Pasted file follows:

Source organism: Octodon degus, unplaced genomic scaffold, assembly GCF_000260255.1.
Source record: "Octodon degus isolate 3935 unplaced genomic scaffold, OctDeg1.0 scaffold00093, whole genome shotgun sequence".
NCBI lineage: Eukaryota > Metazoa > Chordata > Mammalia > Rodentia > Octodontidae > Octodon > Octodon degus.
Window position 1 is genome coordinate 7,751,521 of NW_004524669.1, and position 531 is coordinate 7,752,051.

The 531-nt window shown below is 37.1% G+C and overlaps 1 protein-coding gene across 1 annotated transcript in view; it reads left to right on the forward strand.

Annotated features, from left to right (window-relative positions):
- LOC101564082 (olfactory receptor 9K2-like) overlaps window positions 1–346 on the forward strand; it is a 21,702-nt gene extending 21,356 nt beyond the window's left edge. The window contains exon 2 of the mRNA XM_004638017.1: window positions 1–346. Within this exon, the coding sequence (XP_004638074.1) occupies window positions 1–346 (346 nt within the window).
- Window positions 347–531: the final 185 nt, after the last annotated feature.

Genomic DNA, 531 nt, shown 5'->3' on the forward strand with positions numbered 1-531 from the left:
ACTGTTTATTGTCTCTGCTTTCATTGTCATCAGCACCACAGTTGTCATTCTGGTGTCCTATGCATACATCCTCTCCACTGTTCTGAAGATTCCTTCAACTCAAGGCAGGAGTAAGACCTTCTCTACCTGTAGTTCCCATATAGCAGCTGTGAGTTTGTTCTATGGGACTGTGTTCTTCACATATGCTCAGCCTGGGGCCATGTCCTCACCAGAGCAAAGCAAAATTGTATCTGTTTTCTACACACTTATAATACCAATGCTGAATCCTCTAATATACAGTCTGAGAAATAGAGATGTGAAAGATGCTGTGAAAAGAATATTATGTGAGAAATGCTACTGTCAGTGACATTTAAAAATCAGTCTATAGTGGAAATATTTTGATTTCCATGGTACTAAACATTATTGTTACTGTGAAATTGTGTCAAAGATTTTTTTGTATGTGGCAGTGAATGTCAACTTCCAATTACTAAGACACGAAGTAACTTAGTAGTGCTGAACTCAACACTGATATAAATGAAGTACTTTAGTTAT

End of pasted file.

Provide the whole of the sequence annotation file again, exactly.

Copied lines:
Source organism: Octodon degus, unplaced genomic scaffold, assembly GCF_000260255.1.
Source record: "Octodon degus isolate 3935 unplaced genomic scaffold, OctDeg1.0 scaffold00093, whole genome shotgun sequence".
NCBI lineage: Eukaryota > Metazoa > Chordata > Mammalia > Rodentia > Octodontidae > Octodon > Octodon degus.
Window position 1 is genome coordinate 7,751,521 of NW_004524669.1, and position 531 is coordinate 7,752,051.

The 531-nt window shown below is 37.1% G+C and overlaps 1 protein-coding gene across 1 annotated transcript in view; it reads left to right on the forward strand.

Annotated features, from left to right (window-relative positions):
- LOC101564082 (olfactory receptor 9K2-like) overlaps window positions 1–346 on the forward strand; it is a 21,702-nt gene extending 21,356 nt beyond the window's left edge. The window contains exon 2 of the mRNA XM_004638017.1: window positions 1–346. Within this exon, the coding sequence (XP_004638074.1) occupies window positions 1–346 (346 nt within the window).
- Window positions 347–531: the final 185 nt, after the last annotated feature.

Genomic DNA, 531 nt, shown 5'->3' on the forward strand with positions numbered 1-531 from the left:
ACTGTTTATTGTCTCTGCTTTCATTGTCATCAGCACCACAGTTGTCATTCTGGTGTCCTATGCATACATCCTCTCCACTGTTCTGAAGATTCCTTCAACTCAAGGCAGGAGTAAGACCTTCTCTACCTGTAGTTCCCATATAGCAGCTGTGAGTTTGTTCTATGGGACTGTGTTCTTCACATATGCTCAGCCTGGGGCCATGTCCTCACCAGAGCAAAGCAAAATTGTATCTGTTTTCTACACACTTATAATACCAATGCTGAATCCTCTAATATACAGTCTGAGAAATAGAGATGTGAAAGATGCTGTGAAAAGAATATTATGTGAGAAATGCTACTGTCAGTGACATTTAAAAATCAGTCTATAGTGGAAATATTTTGATTTCCATGGTACTAAACATTATTGTTACTGTGAAATTGTGTCAAAGATTTTTTTGTATGTGGCAGTGAATGTCAACTTCCAATTACTAAGACACGAAGTAACTTAGTAGTGCTGAACTCAACACTGATATAAATGAAGTACTTTAGTTAT